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By Ray Pride Pride@moviecitynews.com

Raising Kael: What’s In A Title?

PAULINE KAEL is set to join the ranks of the esteemed litterateurs of the Library of America (alongside her peer Manny Farber), and there are new collections of Philip Roth and Kurt Vonnegut in the next batch of releases as well. The volume’s edited by Sanford Schwartz, and coming from the critic who wrote “I Lost It At The Movies,” “Kiss Kiss Bang Bang,” “Going Steady,” “Deeper Into Movies,” “When The Lights Go Down” and “Taking It All In,” what sweetly skeevy double-entendre of a title has the august press arrived at? “The Age of Movies: Selected Writings of Pauline Kael.” Whut? What opportunity has been missed here? “The Tender Age Of Movies”? Nah. “The Underage of Movies”? No. “The Long And Short: Selected Movie Writings By Pauline Kael,” that wouldn’t be half-bad. Why is an appropriately inappropriate title so hard?

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“I wondered how different it would be to write a novel and it’s totally different. It’s very internal. The weird thing about it is that I found that novel-writing was much more like directing than it is like screenwriting. You’re casting it, you’re lighting it, you’re doing the costumes, you’re doing the locations, you’re doing it all yourself as a director would. In screenwriting, you don’t do that stuff. You don’t describe the face of the actor or the character when you’re writing a screenplay because Tom Cruise is going to do it and he doesn’t look like that, whereas in the novel to describe what he is is what he is. The actual act of writing, just like shooting on a set, is a slow slog. It’s going to work every day.”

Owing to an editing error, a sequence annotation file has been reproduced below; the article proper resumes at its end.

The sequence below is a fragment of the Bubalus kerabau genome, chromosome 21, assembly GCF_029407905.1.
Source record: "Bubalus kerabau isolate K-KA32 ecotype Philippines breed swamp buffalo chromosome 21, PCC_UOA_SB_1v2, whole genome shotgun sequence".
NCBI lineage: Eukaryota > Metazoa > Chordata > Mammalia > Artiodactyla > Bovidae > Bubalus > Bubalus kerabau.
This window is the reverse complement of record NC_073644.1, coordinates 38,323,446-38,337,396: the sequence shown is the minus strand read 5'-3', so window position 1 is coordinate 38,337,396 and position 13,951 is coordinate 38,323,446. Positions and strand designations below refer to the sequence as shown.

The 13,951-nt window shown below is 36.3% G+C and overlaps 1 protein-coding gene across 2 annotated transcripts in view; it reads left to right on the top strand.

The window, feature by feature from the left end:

~ David Cronenberg On Screenplay vs. Novel

“I was fortunate to be in the two big film epics of the last part of the 20th century: Godfather and “Lonesome Dove” on television, which was my favorite part. That’s my “Hamlet.” The English have Shakespeare; the French, Molière. In Argentina, they have Borges, but the western is ours. I like that.”
~ Robert Duvall